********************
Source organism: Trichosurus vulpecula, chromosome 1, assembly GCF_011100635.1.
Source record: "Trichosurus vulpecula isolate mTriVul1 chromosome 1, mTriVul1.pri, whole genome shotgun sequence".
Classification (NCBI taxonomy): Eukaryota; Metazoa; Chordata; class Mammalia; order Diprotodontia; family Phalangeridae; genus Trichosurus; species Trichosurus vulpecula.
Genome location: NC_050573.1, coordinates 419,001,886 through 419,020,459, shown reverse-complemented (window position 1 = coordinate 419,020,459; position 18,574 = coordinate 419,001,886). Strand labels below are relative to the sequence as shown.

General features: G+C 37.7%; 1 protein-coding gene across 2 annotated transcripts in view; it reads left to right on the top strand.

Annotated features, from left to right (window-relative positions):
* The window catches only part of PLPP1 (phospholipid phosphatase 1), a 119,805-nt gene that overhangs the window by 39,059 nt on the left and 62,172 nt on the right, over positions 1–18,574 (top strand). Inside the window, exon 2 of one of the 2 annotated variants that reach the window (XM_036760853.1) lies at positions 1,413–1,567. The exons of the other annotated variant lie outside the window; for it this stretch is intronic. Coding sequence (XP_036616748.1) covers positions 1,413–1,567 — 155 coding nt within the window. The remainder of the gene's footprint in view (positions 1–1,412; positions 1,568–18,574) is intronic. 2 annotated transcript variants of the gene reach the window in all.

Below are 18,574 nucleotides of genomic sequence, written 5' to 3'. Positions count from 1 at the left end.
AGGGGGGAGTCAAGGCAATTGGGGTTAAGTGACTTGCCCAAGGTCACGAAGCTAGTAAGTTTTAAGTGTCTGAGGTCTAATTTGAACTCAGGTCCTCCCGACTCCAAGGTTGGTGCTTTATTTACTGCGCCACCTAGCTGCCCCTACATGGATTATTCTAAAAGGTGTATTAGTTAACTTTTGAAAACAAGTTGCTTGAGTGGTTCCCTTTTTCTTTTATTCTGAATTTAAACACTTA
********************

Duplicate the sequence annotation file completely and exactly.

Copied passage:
Source organism: Trichosurus vulpecula, chromosome 1, assembly GCF_011100635.1.
Source record: "Trichosurus vulpecula isolate mTriVul1 chromosome 1, mTriVul1.pri, whole genome shotgun sequence".
Classification (NCBI taxonomy): Eukaryota; Metazoa; Chordata; class Mammalia; order Diprotodontia; family Phalangeridae; genus Trichosurus; species Trichosurus vulpecula.
Genome location: NC_050573.1, coordinates 419,001,886 through 419,020,459, shown reverse-complemented (window position 1 = coordinate 419,020,459; position 18,574 = coordinate 419,001,886). Strand labels below are relative to the sequence as shown.

General features: G+C 37.7%; 1 protein-coding gene across 2 annotated transcripts in view; it reads left to right on the top strand.

Annotated features, from left to right (window-relative positions):
* The window catches only part of PLPP1 (phospholipid phosphatase 1), a 119,805-nt gene that overhangs the window by 39,059 nt on the left and 62,172 nt on the right, over positions 1–18,574 (top strand). Inside the window, exon 2 of one of the 2 annotated variants that reach the window (XM_036760853.1) lies at positions 1,413–1,567. The exons of the other annotated variant lie outside the window; for it this stretch is intronic. Coding sequence (XP_036616748.1) covers positions 1,413–1,567 — 155 coding nt within the window. The remainder of the gene's footprint in view (positions 1–1,412; positions 1,568–18,574) is intronic. 2 annotated transcript variants of the gene reach the window in all.

Below are 18,574 nucleotides of genomic sequence, written 5' to 3'. Positions count from 1 at the left end.
AGGGGGGAGTCAAGGCAATTGGGGTTAAGTGACTTGCCCAAGGTCACGAAGCTAGTAAGTTTTAAGTGTCTGAGGTCTAATTTGAACTCAGGTCCTCCCGACTCCAAGGTTGGTGCTTTATTTACTGCGCCACCTAGCTGCCCCTACATGGATTATTCTAAAAGGTGTATTAGTTAACTTTTGAAAACAAGTTGCTTGAGTGGTTCCCTTTTTCTTTTATTCTGAATTTAAACACTTA